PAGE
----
The burning of our forests and other forms of biomass are increasingly harming the local, regional and global environment. As evidenced by studies of the earth's atmosphere, biomass burning is a significant global source of greenhouse gases and particulate matter that impact the chemistry of the troposphere and stratosphere. Current remote sensing methods used for monitoring forest fires and other forms of biomass burning rely on sensors primarily designed for measurement of temperatures near 300 degrees Kelvin or the average surface temperatures of the earth’s surface. Fires radiate intensely against a low-temperature background, therefore it is possible to detect fires occupying only a fraction of a pixel. However, sensors used in present remote sensing satellites saturate at temperatures well below the peak temperatures of fires, or have revisit times unsuitable for monitoring the diurnal activity of fires. The purpose of this study is to review past and present space-based sensors used to monitor fire on a global scale and propose a design intended specifically for fire detection and geo-location. Early detection of forest fires can save lives, prevent losses of property and help reduce the impact on our environment.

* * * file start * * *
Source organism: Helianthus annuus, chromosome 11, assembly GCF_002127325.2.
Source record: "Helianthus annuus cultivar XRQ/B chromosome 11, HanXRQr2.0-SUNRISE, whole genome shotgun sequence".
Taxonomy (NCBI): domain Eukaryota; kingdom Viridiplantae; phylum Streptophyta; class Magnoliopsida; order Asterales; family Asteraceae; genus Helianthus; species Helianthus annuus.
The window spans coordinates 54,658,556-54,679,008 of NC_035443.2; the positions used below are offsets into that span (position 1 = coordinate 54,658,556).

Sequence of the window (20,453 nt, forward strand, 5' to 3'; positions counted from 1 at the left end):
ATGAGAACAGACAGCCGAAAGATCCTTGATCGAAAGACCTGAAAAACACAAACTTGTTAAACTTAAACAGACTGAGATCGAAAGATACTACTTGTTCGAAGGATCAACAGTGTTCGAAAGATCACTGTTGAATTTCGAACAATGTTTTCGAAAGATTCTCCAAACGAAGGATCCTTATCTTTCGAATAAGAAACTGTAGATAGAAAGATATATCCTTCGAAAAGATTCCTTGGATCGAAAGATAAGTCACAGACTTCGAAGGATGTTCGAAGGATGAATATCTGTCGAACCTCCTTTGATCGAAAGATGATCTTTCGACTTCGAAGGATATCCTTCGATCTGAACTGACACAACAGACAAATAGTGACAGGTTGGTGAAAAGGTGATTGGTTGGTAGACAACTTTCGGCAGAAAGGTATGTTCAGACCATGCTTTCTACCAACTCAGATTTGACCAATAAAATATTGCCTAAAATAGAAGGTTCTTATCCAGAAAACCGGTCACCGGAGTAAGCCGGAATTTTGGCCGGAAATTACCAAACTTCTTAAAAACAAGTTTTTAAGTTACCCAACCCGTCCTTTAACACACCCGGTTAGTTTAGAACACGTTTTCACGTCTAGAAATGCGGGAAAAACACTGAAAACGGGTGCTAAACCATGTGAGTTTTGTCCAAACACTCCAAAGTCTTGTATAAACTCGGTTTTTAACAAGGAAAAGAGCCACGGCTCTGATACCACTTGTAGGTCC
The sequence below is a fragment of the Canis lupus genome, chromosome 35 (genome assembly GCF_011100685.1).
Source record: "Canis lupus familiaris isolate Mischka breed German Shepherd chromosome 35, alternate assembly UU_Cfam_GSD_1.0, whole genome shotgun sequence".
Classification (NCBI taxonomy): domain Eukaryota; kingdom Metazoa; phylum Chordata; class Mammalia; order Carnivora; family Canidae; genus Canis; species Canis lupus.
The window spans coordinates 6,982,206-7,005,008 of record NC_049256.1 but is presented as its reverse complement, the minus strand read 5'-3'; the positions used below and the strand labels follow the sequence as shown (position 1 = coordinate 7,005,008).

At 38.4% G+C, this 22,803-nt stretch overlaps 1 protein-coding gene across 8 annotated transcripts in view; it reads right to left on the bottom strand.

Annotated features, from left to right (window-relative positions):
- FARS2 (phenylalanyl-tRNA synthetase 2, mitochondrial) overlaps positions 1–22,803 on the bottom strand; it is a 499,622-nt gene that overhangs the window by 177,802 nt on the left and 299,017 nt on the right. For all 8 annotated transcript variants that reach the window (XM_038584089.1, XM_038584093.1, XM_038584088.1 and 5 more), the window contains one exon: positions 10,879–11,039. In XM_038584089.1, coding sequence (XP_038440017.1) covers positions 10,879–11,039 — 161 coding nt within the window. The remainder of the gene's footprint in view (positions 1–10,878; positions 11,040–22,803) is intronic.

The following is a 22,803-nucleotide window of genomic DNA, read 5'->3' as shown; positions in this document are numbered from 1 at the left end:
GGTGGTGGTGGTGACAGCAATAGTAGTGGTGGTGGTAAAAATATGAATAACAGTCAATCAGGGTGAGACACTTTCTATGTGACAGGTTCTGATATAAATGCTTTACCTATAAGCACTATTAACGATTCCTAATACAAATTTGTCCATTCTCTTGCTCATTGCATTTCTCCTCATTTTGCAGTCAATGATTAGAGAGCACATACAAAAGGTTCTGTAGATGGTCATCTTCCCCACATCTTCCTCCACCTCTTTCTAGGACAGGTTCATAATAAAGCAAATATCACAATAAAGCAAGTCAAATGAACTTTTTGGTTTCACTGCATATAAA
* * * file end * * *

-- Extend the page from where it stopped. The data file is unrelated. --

Library of Congress Subject Headings

Forest fires--Remote sensing; Wildfires--Remote sensing; Satellites--Design and construction; Fire detectors--Design and construction

Publication Date


Document Type


Department, Program, or Center

Chester F. Carlson Center for Imaging Science (COS)


Vodacek, Anthony

Advisor/Committee Member

Kremens, Robert


Note: imported from RIT’s Digital Media Library running on DSpace to RIT Scholar Works. Physical copy available through RIT's The Wallace Library at: SD421.375 .L84 2007


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